The First Tech Bubble: 1720

The first global financial bubble in stock prices occurred 1720 …  Using newly collected stock prices for British and Dutch firms in 1720, we find evidence against indiscriminate irrational exuberance and evidence in favor of speculation about two factors:  the Atlantic trade and the incorporation of insurance companies. The fundamentals of both sectors may have led to high expectations of future growth.  Our findings are consistent with the hypothesis that financial bubbles require a plausible story to justify investor optimism. …

Although 1720 is not generally viewed as a period of technological novelty, we argue in this paper that there were at least three critical innovations that took place in a very short span of time; two of which were financial innovations, the other was a major potential shift in the configuration of global trade.  The first innovation was financial engineering at a national scale. The Mississippi Company and the South Sea Company issued equity shares in exchange for government debt; in effect converting the national debt into corporate stock. …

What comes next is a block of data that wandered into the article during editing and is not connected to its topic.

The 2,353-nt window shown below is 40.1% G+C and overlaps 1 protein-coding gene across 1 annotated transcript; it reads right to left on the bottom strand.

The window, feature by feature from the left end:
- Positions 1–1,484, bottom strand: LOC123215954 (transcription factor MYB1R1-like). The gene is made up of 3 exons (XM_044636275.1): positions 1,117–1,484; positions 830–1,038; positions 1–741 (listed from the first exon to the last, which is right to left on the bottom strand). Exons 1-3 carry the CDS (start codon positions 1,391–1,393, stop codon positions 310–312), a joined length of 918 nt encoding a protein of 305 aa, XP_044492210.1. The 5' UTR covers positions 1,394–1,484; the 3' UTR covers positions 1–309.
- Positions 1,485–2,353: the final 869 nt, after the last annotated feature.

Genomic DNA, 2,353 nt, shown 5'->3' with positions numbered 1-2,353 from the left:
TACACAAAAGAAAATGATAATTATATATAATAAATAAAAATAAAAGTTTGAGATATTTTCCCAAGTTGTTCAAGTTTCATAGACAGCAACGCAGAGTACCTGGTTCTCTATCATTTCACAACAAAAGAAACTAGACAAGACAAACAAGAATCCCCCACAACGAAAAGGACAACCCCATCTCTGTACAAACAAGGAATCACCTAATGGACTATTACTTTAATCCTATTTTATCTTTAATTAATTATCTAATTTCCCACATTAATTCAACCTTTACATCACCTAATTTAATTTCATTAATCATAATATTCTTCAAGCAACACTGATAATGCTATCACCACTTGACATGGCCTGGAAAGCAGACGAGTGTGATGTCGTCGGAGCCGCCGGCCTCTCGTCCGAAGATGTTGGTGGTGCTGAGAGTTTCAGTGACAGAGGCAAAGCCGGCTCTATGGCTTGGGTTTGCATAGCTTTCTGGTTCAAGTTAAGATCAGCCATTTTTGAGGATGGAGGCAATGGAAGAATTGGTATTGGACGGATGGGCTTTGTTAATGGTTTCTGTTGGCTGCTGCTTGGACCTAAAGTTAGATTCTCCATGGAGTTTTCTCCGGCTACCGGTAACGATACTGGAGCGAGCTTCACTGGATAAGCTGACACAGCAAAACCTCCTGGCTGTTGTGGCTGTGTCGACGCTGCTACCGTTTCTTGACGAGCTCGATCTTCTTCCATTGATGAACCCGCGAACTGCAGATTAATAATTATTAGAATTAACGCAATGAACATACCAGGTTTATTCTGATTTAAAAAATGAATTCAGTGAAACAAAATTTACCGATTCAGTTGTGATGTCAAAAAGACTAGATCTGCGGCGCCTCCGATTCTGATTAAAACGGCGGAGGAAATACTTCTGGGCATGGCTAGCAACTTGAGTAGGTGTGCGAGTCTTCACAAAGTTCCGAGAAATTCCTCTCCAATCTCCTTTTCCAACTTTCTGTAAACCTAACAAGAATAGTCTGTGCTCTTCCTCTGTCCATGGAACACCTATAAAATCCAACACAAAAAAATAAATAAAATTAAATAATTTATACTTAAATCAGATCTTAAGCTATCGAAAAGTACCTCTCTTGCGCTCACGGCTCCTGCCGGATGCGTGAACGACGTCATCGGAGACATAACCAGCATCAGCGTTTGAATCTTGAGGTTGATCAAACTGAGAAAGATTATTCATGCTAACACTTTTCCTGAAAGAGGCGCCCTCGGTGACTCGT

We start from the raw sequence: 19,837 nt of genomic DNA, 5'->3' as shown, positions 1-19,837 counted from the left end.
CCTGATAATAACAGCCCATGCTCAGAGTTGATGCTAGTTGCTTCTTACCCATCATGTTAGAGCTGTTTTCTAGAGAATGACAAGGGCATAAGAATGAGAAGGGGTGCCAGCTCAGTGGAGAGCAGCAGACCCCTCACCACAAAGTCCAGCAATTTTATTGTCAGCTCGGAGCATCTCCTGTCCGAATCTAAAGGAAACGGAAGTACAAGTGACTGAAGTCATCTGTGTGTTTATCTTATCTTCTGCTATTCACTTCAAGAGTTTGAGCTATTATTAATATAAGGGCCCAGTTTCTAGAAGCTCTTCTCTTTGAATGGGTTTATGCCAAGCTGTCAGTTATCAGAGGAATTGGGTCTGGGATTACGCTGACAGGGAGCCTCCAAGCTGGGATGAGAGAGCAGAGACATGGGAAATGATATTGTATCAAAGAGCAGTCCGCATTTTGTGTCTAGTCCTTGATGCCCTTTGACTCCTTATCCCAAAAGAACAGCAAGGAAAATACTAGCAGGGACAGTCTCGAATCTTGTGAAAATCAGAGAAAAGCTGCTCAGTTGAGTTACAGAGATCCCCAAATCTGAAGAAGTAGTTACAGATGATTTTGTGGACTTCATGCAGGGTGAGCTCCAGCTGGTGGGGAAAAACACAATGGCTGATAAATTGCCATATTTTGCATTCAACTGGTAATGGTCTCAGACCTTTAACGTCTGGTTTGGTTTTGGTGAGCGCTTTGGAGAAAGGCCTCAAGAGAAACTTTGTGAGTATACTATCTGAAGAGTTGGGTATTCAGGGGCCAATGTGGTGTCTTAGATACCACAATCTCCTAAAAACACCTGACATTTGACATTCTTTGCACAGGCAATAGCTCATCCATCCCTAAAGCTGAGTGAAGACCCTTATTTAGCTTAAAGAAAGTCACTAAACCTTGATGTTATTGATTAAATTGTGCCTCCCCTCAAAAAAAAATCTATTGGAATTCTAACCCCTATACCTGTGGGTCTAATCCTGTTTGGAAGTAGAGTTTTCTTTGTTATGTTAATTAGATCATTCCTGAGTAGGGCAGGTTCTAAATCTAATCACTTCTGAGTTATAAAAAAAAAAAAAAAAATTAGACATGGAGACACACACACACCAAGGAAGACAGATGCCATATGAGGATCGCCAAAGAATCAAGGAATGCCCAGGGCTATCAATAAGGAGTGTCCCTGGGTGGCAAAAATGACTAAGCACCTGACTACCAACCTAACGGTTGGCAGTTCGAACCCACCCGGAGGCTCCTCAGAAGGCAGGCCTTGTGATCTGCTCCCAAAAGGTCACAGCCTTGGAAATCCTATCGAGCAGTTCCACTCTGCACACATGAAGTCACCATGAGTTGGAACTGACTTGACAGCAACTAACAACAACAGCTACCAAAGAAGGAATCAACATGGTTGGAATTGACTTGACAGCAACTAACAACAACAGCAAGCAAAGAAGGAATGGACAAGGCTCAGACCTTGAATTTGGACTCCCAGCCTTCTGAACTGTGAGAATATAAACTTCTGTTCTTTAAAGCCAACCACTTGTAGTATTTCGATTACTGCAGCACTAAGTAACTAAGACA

The second innovation was an incipient shift in global trade. Both of the companies were set up to exploit trade in the Americas. … The third innovation was also financial. The first publicly traded insurance corporations were chartered in Great Britain 1720, as a result of the Act. As such, they represented a new model of capital formation for maritime insurance firms – in a nation built on maritime trade.

More here.  These sure do seem like big innovations, which eventually did have large implications.  The general lesson: it is easy to over-estimate the profits to be gained by first-movers exploiting even very large innovations.

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